College & Workforce Readiness

Revised GED Ushers in New Era With More Options

By Caralee J. Adams — January 22, 2014 | Corrected: February 21, 2019 5 min read
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Corrected: An earlier version of this story gave incorrect cost information for CTB/McGraw Hill’s Test Assessing Secondary Completion.

With each update of the GED since 1942, there has been some angst among students and adult education teachers. This time around, a newly revised General Educational Development test comes with some new competition in the assessment market, making for a bumpy transition in some states as they coped with a late 2013 surge in test-takers hoping to pass the old GED while adjusting to the altered testing landscape.

The American Council on Education, the longtime, nonprofit provider of the GED, partnered with education giant Pearson to develop a more rigorous, computer-based exam that began rolling out this month. At the same time, test-makers CTB/McGraw Hill and the Educational Testing Service have stepped into the market, offering their own high school equivalency assessments.

Forty states and the District of Columbia will offer the new GED for now. Four of those states will also make available one or both of the new alternatives—CTB’s Test Assessing Secondary Completion (TASC) and ETS’ High School Equivalency Test (HiSET). The remaining 10 states, including New York and New Hampshire, have dropped the GED and are exclusively offering either TASC or HiSET.

The transition has created gaps in testing and confusion among some people looking to finally earn a high school equivalency diploma. The situation is different in every state and may not settle down for some time. As states watch the rollout elsewhere, some may switch providers or add tests, making for a fluid marketplace.

Lack of Public Messaging

States were so busy last year accommodating students who wanted to take the old GED before it retired that there hasn’t been much messaging about the new tests yet, said Lennox L. McLendon, the executive director of the Washington-based National Council of State Directors of Adult Education.

Nationally, the GED Testing Service estimates there was a 20 to 25 percent increase in test-takers in 2013, up from 674,000 the year before, according to spokesman C.T. Turner. In Kentucky, test-taking volume was up 80 percent and New York had an increase of 43 percent.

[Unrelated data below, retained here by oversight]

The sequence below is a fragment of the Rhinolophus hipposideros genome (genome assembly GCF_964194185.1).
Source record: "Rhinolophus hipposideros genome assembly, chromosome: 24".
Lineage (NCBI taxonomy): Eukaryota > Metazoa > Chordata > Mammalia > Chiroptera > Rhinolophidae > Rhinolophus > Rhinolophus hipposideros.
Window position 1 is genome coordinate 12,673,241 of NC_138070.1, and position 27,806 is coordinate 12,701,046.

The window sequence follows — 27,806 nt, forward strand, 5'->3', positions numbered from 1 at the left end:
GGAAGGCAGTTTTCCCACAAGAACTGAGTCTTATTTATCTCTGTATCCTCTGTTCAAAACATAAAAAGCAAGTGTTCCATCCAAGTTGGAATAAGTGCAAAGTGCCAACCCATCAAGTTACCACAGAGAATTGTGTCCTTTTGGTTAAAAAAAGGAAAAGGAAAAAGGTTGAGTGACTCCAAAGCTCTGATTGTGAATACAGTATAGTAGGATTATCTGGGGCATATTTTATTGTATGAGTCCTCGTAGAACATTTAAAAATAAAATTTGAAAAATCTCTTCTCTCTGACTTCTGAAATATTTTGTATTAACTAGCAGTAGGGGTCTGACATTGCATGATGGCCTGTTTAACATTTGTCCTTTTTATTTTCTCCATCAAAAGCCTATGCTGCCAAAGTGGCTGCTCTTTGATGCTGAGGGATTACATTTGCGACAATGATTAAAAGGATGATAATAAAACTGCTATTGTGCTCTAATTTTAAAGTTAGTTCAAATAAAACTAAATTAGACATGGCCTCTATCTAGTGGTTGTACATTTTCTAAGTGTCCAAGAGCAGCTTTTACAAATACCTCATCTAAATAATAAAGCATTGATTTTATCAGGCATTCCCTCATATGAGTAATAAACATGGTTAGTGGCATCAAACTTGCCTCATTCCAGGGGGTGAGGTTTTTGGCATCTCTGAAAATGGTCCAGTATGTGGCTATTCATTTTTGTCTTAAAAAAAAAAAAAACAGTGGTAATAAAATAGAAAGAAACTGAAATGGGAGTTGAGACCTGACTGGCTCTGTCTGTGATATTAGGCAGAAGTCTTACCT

A state official in New York acknowledges it will take work to inform the public about the new TASC test. For instance, the state is asking employers and colleges to change the GED box on applications to say “high school equivalency credential” to be more generic, said Kevin G. Smith, the deputy commissioner for adult career and continuing services at the New York education department.

“It’s challenging because there is a 70-year brand name they are used to,” said Mike Johnson, the national adult education sales manager for CTB/McGraw Hill, whose tests have been adopted in six states, including Indiana, New Jersey, and West Virginia.

The GED Testing Service expects a drop of about 10 percent from the average test-taking volume in the year following a redesign, said Mr. Turner.

Many testing centers are located on campuses that are just getting up and running after the winter break. While New York had hoped to have the new TASC test available for test-takers by Jan. 2, the 269 approved testing centers received the new tests in mid-January and will begin to offer the test in the next few weeks.

“We know the first quarter will be slow and we are comfortable with that,” said Mr. Smith. “Test centers are burnt out and tired.”

Costs Vary

In December, the New York Board of Regents grandfathered in students who passed a portion of the old GED so they could count their test scores toward the new credential.